I did a ride back from Kangaroo Valley about a month ago - the ride down was done very early, left Sydney at 6am but the ride back was early afternoon on a sunday...what a difference, was a brown trouser ride.

    Had one driver sit about 1 metre away from me until I slowed right down forcing her to pass.

    80ks on a motorway is bloody dangerous!
  15. Re: Slow "safe" riding on a busy freeway - NOT sfe at all.

    Im from the ACT which imposes no limits on L or P platers. HOWEVER should you travel over the border to NSW on your Ls you are speed restricted to 80kph.

    Can i say from experience that it is downright DANGEROUS to be doing that far under the speed limit on a busy single lane highway on a Sunday afternoon. Had I actually obeyed the rule im sure I wouldve been killed. Keeping up with traffic was a FAR safer option than being overtaken on single lane highway by the hundreds of cars returning from the coast.
  16. Re: Slow "safe" riding on a busy freeway - NOT sfe at all.

    Thats why I hate most bike speedos are out by 8km - 10km. Until you realise you are holding up traffic.
  17. Re: Slow "safe" riding on a busy freeway - NOT sfe at all.

    We did 160-170 on the way down to avoid this problem ;)

    Robsalvv: I've been in this exact situation, and it has now convinced me to get reflective tape on my helmet, shoulder pads and boots.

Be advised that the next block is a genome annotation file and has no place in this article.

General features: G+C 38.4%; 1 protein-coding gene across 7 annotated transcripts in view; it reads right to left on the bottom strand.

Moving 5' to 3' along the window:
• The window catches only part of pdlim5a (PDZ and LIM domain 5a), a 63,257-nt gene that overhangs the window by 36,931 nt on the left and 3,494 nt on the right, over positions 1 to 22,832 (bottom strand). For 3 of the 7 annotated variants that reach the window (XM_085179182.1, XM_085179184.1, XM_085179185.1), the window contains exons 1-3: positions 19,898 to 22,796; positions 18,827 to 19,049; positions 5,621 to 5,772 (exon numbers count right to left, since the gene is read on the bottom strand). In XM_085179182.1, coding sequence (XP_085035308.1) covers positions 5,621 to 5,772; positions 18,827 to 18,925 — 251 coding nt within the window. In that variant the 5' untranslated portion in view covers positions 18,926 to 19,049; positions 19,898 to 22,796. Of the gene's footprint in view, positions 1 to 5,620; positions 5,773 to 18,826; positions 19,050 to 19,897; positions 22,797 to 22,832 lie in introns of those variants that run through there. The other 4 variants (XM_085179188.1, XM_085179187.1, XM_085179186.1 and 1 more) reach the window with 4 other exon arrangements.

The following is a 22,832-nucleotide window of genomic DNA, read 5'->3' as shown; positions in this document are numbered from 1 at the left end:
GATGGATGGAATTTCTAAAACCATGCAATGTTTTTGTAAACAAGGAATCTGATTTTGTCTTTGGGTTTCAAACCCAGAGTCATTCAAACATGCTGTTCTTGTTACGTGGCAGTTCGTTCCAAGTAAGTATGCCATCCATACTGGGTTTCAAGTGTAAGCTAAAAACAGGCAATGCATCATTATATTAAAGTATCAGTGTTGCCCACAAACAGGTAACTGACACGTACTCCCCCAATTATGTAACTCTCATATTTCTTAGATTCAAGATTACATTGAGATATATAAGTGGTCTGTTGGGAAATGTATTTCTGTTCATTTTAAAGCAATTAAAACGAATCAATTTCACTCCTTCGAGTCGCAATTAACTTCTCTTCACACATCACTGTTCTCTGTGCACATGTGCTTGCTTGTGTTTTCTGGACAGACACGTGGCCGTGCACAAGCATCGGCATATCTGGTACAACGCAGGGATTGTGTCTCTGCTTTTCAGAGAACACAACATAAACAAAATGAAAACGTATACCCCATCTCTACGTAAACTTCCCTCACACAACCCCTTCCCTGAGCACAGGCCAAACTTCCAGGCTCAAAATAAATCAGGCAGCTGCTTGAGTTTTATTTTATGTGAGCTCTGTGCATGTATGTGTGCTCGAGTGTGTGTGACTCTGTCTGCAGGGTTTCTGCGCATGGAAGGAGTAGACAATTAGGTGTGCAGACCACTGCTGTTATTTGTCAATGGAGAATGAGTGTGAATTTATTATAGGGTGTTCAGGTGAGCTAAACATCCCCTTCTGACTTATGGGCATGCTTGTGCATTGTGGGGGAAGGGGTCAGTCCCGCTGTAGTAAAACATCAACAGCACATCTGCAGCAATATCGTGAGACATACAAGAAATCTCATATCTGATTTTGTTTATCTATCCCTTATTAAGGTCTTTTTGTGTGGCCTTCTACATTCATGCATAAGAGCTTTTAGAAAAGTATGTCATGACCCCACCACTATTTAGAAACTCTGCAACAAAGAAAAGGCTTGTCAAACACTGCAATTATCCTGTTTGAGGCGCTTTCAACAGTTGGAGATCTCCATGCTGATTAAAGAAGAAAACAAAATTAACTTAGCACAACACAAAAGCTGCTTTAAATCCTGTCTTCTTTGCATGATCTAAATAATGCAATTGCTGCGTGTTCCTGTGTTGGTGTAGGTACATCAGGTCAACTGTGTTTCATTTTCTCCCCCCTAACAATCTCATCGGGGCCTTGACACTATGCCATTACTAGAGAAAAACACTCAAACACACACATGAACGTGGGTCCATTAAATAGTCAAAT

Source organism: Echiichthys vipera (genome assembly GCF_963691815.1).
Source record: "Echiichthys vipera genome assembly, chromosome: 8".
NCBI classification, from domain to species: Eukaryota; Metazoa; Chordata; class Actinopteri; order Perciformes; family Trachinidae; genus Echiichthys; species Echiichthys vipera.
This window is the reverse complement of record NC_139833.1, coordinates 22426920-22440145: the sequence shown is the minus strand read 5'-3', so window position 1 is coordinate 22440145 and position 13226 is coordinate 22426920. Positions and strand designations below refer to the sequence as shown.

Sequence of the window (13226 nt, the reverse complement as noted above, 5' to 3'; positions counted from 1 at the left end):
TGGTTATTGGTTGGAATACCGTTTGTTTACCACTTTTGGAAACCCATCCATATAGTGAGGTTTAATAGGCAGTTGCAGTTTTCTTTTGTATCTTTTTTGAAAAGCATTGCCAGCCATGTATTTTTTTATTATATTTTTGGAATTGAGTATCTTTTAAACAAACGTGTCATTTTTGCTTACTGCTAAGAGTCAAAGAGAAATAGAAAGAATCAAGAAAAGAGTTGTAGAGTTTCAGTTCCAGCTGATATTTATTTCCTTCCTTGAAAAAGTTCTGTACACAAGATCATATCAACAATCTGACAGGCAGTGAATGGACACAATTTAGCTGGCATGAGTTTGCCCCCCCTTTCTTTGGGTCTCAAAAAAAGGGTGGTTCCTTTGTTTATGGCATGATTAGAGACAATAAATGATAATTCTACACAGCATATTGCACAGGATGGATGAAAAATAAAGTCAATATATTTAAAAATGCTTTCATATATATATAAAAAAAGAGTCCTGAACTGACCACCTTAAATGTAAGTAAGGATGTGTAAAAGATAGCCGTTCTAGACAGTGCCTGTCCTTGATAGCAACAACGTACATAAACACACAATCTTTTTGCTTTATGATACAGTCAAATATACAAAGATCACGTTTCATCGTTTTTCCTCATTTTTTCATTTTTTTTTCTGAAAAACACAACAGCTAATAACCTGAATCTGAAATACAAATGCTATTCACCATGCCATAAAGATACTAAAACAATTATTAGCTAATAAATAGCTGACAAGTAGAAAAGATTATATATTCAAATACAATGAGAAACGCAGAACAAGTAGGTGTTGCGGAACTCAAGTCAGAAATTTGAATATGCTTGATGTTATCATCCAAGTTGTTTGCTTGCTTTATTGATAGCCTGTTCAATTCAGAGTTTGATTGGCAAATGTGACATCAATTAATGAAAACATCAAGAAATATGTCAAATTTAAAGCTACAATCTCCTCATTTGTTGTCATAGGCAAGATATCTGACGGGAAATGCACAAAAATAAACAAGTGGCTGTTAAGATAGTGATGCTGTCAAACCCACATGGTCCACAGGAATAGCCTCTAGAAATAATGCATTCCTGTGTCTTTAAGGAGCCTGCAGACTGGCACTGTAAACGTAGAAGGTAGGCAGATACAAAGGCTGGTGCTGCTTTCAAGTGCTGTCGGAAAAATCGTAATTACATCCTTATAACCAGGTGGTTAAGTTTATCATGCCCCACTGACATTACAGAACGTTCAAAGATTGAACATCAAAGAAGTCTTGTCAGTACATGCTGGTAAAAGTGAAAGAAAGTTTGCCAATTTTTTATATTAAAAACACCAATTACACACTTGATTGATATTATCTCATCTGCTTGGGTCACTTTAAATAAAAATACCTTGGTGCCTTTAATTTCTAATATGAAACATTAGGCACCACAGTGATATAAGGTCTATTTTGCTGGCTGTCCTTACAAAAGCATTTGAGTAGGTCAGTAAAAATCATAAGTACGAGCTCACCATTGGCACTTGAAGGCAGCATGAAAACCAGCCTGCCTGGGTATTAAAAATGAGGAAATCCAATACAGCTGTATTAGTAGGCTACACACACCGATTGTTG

18. Re: Slow "safe" riding on a busy freeway - NOT sfe at all.

    Heather rides at under the speed limit, simply because she is not a good enough rider to ride at the speed limits,
    Her L plate is clearly seen by any one following her,
    She has only done 2000 klms on her little cruiser. And thats all the riding she has ever done on a bike,
    Only the occasional Idiot trys to squeeze past her, She has to ride on the freeways and Highways as there are no other roads to ride on,

    The rest of the cars give her room and patiently wait till there is a passing lane before passing her,
    But unless she rides on these roads, she will never be good enough to ride on them.

    Its good that she gets out on her own, But as I am working, I cant follow along behind her as I usually do,
  19. Re: Slow "safe" riding on a busy freeway - NOT sfe at all.

    Good call. By trying to be sooooooo safe, slow and to the left, the rider had infact made themselves completely UNSAFE. I guess that's the point of posting this up. Apparently SAFE behaviour can kill you.

    No, No, No (older looking bike, GPZ900 possibly - hard to tell), No. From my vantage point there was no obvious external reason for the road position.

    Just as an aside, there have been a few times in my cage where I've come up behind a nervous nelly bike rider on the freeway and I've run interference for them. In my view, if you can't ride at freeway speeds, you shouldn't be on the freeway - jurisdictions like NSW that force a speed differential have got it utterly wrong.
  20. Hi there members.. Why don't some people get it are they really that stupid??! 1. Nearly collected a Subaru (stationary) on a 'onramp' attempting to merge with 60 - 70 km traffic? 2. Some people driving at 90km and as soon as they enter a dual lane or overtaking lane speed up to 105km. I never thought I'dd say this "POOR BLOODY TRUCKIES" they must be pulling their hair out. 3. Some people must think travelling in the right lane at 95 km is fun especially if they avoid looking in their rear vision mirrors. I'm convinced that most of these drivers got their license out o a Kellogs carton.